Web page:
Women-owned firms made up only 19.9% of all firms that employed people in the United States in 2018 but their numbers are growing.There were 6,861 mo
Women-owned firms made up only 19.9% of all firms that employed people in the United States in 2018 but their numbers are growing.
There were 6,861 more women-owned firms in 2018 than in 2017, up 0.6% to 1.1 million, according to the Census Bureau’s Annual Business Survey, or ABS.
Women-owned employer firms reported nearly $1.8 trillion in sales, shipments, receipts or revenue and employed over 10.1 million workers with an annual payroll of $388.1 billion in 2018.
The ABS provides data on race, ethnicity, sex and veteran status of owners of businesses with one or more paid employees. This information can be invaluable in helping economic development organizations promote growth of minority and women business ownership in their areas.
As the nation recognizes Women’s History Month, this data highlights some of women’s contributions to our economy.
Women business growth by sector
Women-owned firms in the Arts, Entertainment, and Recreation sector rose 10.5%, from 22,219 in 2017 to 24,542 in 2018. The 10 sectors shown in the chart below also saw growth in women-owned businesses.
Characteristics of women business owners
Demographic characteristics of the nation’s women-owned firms are similar to their male-owned firm counterparts.
Most women-owned businesses are run by White women (82.8% of all women-owned firms), non-minority (74.6%), non-Hispanic (92.4%), and non-veteran (98.9%).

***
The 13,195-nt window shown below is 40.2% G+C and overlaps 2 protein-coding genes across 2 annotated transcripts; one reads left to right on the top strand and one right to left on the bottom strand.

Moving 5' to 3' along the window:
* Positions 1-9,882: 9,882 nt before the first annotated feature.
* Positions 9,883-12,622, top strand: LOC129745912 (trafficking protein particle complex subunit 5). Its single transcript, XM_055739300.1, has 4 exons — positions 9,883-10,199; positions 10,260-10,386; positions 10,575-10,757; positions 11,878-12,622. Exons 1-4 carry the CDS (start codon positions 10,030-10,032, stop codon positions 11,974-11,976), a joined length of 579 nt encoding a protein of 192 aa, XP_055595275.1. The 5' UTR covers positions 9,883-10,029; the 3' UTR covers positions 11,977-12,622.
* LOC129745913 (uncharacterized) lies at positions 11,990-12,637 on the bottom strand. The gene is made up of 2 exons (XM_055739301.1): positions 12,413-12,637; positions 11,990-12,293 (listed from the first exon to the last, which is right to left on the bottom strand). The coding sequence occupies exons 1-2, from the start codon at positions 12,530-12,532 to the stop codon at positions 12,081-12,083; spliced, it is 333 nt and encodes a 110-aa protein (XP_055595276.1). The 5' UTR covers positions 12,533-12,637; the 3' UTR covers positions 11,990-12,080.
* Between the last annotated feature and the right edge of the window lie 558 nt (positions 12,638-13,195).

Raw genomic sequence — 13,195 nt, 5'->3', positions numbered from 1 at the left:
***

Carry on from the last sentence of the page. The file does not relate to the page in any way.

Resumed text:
Are there more women-owned businesses in some sectors?
Women-owned firms tend to be more concentrated in certain sectors than all firms overall. According to the ABS, 191,230 or approximately 16.8% of the nation’s total 1.1 million women-owned firms in 2018, were classified in the Professional, Scientific, and Technical Services sector, compared to 14.3% for all firms in the sector.
Employees of women-owned firms were also concentrated in certain sectors. Nearly 2.0 million or approximately 19.4% of the 10.1 million employees of women-owned firms worked in the Health Care and Social Assistance sector in 2018, compared to 14.9% of all firm employees.
Average annual earnings of employees of women-owned firms lag behind the national earnings average of the workers of all firms: $38,238 in average annual payroll per employee compared with $54,114.
Women-owned firms in nine of the 20 sectors the ABS covered had average annual payroll per employee statistically lower than the total for all firms in those sectors.
The lack of sex parity was also visible in average annual sales, shipments or revenue.
In 2018, women-owned firms earned an average of $1.6 million in sales, shipments or revenue; male-owned firms earnings were double that at $3.2 million.
What states have the most women-owned businesses?
With more firms than any other state (742,139), it’s not surprising that the nation’s most populous state, California, also had the most women-owned firms in 2018.
California’s 149,927 women-owned firms employed over 1.3 million workers with $57.4 billion in annual payroll in 2018.